WH&Y authors: Professor Kate Steinbeck

Citation: Gunn HM, Tsai MC, McRae A, Steinbeck KS. Menstrual patterns in the first gynecological year: a systematic review. Journal of Pediatric and Adolescent Gynecology 2018;31:557-65



Study Objective: Understanding what constitutes a normal menstrual cycle during the first gynecological year (GY1) is a common concern of adolescents and clinicians. However, limited high-quality evidence exists. We aimed to summarize published literature regarding menstrual and ovulatory patterns in GY1.

Design, Setting, Participants, Interventions, and Main Outcome Measures: Electronic databases (MEDLINE, Pre-MEDLINE, Embase, Web of Science, CINAHL, Cochrane Library) were systematically searched from database inception to 2018. Eligible studies described menstrual cycles, symptoms, or validated ovulatory data in healthy adolescents in GY1. Two authors independently screened studies, extracted data, and assessed methodological quality.

Results: Twenty-two studies involving more than 2000 adolescents were included. Thirteen recorded menstrual cycle and/or symptom data and 14 measured ovulation. Mean cycle length ranged from 32 to 61 days and decreased throughout GY1. Mean menses length was 4.9 to 5.4 days. Frequent menstrual bleeding was reported in up to 23% of participants, infrequent menstrual bleeding in up to one-third, and “irregular menstrual bleeding” in up to 43%. Dysmenorrhea was reported by 30%-89% of participants. Prevalence of ovulatory cycles identified using luteal phase serum or salivary progesterone or urinary pregnanediol was 0 to 45% and increased throughout GY1. However, all used definitions that would be considered subovulatory in clinical practice.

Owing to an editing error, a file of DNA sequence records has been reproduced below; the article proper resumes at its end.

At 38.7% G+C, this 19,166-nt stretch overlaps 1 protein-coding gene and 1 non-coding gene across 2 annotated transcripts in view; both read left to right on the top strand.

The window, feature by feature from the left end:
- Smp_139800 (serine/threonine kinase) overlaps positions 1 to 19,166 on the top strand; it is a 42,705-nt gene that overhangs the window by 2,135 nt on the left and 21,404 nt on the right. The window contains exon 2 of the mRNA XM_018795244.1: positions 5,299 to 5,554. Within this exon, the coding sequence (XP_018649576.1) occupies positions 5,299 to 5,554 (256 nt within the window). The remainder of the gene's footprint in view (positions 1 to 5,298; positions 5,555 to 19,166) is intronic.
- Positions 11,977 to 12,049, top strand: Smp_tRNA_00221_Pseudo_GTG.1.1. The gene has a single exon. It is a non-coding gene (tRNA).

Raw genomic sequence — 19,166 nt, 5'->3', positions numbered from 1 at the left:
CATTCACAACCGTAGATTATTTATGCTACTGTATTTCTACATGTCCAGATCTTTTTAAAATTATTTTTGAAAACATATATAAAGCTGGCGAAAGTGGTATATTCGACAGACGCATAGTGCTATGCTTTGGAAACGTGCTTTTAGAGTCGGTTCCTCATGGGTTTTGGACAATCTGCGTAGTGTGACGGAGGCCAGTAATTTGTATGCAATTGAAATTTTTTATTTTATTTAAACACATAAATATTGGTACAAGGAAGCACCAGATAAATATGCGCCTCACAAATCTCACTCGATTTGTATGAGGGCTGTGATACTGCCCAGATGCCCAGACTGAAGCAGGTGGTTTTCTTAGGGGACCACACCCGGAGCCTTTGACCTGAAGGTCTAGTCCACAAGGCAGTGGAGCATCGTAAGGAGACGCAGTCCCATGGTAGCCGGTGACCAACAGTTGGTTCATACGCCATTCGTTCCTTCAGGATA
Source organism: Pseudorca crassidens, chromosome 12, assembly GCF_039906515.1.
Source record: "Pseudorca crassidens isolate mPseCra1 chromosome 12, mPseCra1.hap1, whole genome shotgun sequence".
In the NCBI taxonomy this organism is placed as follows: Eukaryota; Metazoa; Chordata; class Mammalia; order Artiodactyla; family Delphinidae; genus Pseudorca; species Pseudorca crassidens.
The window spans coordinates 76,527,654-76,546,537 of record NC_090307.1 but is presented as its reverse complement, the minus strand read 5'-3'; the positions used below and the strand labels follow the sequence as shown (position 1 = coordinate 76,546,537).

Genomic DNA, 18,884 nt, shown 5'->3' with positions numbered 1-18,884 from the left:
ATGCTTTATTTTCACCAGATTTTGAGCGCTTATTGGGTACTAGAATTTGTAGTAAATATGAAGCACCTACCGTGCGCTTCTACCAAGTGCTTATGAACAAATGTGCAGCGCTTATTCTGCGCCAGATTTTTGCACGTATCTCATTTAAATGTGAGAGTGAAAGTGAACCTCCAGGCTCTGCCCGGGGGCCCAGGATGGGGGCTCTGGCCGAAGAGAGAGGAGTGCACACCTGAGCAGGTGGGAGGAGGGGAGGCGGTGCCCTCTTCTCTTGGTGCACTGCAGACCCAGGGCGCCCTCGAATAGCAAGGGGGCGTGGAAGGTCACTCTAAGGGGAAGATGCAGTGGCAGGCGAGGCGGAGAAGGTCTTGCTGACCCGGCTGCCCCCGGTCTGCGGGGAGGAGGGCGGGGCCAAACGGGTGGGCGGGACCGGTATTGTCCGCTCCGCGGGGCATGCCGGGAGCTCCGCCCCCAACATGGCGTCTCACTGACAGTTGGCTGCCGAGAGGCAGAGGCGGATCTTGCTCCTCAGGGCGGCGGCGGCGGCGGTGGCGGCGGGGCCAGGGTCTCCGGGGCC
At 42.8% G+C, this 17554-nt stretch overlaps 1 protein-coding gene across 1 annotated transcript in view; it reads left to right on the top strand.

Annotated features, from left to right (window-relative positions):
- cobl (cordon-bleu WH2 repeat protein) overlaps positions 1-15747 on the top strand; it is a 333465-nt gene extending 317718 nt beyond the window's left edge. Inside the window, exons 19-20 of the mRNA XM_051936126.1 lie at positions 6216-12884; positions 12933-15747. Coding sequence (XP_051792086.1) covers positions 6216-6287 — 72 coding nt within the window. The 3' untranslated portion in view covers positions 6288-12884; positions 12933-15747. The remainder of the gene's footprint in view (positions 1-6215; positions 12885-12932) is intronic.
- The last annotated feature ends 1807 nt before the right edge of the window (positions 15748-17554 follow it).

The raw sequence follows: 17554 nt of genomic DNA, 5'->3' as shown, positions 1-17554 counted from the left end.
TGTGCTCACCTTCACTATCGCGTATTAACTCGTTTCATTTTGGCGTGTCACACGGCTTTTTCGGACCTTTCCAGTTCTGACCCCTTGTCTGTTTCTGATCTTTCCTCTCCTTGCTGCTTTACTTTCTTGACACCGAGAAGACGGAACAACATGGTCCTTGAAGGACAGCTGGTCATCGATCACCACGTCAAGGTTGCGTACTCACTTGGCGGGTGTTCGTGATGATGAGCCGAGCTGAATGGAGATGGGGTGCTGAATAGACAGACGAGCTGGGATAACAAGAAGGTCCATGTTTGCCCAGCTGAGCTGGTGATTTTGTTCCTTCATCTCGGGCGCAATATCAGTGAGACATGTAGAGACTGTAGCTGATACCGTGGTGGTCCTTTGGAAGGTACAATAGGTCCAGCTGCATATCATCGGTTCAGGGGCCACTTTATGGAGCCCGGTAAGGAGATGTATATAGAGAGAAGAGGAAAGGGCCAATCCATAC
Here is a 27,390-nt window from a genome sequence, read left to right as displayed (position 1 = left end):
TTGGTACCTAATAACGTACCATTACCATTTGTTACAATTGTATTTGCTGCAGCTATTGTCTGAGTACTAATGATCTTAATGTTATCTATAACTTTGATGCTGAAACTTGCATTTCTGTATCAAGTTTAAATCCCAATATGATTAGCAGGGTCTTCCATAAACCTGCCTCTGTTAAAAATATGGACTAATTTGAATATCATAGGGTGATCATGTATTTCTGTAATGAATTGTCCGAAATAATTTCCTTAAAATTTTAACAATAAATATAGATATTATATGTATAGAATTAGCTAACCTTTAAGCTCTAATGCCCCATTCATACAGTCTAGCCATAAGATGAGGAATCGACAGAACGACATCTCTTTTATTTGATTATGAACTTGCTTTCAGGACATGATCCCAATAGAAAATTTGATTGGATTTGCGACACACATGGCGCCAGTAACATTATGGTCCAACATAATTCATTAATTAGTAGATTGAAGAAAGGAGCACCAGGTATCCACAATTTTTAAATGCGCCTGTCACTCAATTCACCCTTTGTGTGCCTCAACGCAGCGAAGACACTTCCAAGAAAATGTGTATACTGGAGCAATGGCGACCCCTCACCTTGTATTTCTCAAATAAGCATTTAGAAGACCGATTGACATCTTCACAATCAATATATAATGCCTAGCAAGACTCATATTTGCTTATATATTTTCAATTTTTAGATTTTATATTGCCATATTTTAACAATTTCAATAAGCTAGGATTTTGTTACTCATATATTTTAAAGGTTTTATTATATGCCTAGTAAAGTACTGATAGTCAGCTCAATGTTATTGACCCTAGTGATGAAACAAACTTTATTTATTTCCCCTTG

Conclusion: Menstrual and ovulatory patterns in GY1 are diverse and differ from those of adults. A transitional phase of menstrual and ovulatory immaturity is common. However, ovulation, irregular cycles, and dysmenorrhea are not uncommon. As such, safe sexual practice should be advocated and prompt medical management should be accessible.

About The Authors


Kate Steinbeck is an endocrinologist and adolescent physician, and Professor and Medical Foundation ...